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Open Letter From The CMA, Determined To Root Out Those Flouting Competition Law.

Open Letter From The CMA, Determined To Root Out Those Flouting Competition Law.

Competition & Markets Authority

Following an investigation beginning in December 2013, last month the Competition and Markets Authority (CMA) fined an association of estate and letting agents, three of its members and a newspaper publisher a total of £750,000 for infringing competition law by agreeing to restrict the advertising of fees and discounts in a local newspaper.

The agents were part of a trade association, in and around Fleet in Hampshire, which prohibited its members from advertising their fees or discounts in the local paper. Two of the agents also extended this arrangement by agreeing with the paper that no other estate or lettings agents could advertise their fees, whether they were members of the association or not.

It was decided that these agreements had the effect of reducing competitive pressure on estate and lettings agents' fees in the area and in addition, they may have made it harder for potential competitors to enter the market by using the level of their fees to attract new customers. These practices in turn limited consumers' choice and ability to compare prices and assess value for money.

The CMA has sent warning letters to a number of other agents that it has reasonable grounds for suspecting have been connected with this association and consequently may have also broken the law. In addition, they have issued an Open Letter to the property industry to raise awareness that this activity is illegal and that businesses may face significant fines if they engage in it.

Author of the letter, Ann Pope, CMA Senior Director of Anti-trust Enforcement, said: "These companies have admitted to making arrangements which aimed to reduce competition on fees and could have made it harder for new and innovative businesses to compete. The parties have also agreed to pay significant fines. This case again demonstrates the CMA will take action in local markets as well as big national ones. It also shows that, where infringements take place within the context of trade associations, both the members of the association and the association itself can be found to have breached the law. This can result in severe financial penalties for the members, even where the association itself has limited funds."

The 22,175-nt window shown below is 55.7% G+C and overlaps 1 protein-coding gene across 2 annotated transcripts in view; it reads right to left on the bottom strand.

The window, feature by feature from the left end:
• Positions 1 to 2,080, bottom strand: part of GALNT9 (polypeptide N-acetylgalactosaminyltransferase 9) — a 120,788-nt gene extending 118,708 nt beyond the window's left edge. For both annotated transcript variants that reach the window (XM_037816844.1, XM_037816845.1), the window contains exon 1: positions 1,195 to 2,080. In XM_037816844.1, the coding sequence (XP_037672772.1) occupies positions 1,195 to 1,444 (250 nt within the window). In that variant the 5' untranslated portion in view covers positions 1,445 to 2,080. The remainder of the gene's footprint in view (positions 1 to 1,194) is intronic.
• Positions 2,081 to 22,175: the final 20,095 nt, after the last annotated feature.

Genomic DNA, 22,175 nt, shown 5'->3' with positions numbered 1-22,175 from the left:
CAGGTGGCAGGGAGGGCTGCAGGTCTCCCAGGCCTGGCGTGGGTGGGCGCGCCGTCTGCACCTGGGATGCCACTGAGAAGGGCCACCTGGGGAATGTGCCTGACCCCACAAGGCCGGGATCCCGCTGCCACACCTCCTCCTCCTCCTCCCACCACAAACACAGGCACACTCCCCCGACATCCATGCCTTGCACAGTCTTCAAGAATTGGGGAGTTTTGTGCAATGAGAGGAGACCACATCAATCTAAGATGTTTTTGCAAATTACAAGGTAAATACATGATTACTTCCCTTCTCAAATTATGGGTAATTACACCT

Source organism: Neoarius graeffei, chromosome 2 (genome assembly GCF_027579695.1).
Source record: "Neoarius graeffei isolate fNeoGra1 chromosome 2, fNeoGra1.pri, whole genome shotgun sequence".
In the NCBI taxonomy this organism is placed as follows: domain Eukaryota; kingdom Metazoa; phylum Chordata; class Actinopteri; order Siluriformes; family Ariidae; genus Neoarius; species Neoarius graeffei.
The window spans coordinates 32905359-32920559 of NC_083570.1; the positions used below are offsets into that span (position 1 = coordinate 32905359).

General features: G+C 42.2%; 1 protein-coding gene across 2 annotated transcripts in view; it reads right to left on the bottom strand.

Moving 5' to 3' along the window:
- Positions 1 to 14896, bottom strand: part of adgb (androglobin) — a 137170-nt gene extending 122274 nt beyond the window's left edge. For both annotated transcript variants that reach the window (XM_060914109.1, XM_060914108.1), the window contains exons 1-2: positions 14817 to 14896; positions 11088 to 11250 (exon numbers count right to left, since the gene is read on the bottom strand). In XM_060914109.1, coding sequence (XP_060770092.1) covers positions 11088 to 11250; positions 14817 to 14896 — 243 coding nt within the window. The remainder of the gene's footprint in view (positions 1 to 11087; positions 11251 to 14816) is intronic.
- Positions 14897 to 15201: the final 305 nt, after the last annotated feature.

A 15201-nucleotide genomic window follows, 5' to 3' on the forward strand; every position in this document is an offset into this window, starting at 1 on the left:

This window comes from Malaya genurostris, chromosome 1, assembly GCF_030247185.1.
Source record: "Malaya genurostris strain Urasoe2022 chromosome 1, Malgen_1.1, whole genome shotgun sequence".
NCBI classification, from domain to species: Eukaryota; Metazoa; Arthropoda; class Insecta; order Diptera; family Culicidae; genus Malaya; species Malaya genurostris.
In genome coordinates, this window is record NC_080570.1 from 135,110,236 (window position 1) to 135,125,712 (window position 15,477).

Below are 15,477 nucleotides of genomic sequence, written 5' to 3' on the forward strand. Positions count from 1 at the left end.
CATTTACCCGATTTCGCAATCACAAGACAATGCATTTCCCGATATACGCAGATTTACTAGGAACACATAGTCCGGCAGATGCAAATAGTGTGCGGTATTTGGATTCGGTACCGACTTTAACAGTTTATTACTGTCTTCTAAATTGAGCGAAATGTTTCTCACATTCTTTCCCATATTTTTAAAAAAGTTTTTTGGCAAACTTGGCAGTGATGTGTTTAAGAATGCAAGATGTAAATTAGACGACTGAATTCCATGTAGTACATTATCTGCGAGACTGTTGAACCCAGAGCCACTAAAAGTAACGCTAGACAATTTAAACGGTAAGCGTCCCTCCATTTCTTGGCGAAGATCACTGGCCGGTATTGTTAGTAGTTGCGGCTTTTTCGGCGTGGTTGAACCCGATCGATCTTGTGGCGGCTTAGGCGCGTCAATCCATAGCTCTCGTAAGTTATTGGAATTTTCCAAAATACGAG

This should serve as a warning to all property agents as the CMA has received complaints of similar conduct concerning alliances of estate and lettings agents and local newspapers in other locations across the UK. This could result in further investigations, regardless of the size of company involved, especially if no steps have been taken to remove such restrictions in light of this recent decision and substantial fine!

The CMA say, Businesses that are found to have broken competition law can be fined up to 10% of their annual worldwide turnover, and company directors can be disqualified for up to 15 years if their conduct in relation to such a breach makes them unfit to be involved in the management of a company. In addition, those involved in certain very serious cartel activity, such as price-fixing, may be found guilty of the criminal cartel offence and could go to prison for up to 5 years and/or have to pay an unlimited fine.

Deb Roberts

Written by Deb Roberts

Source Estates IT Ltd

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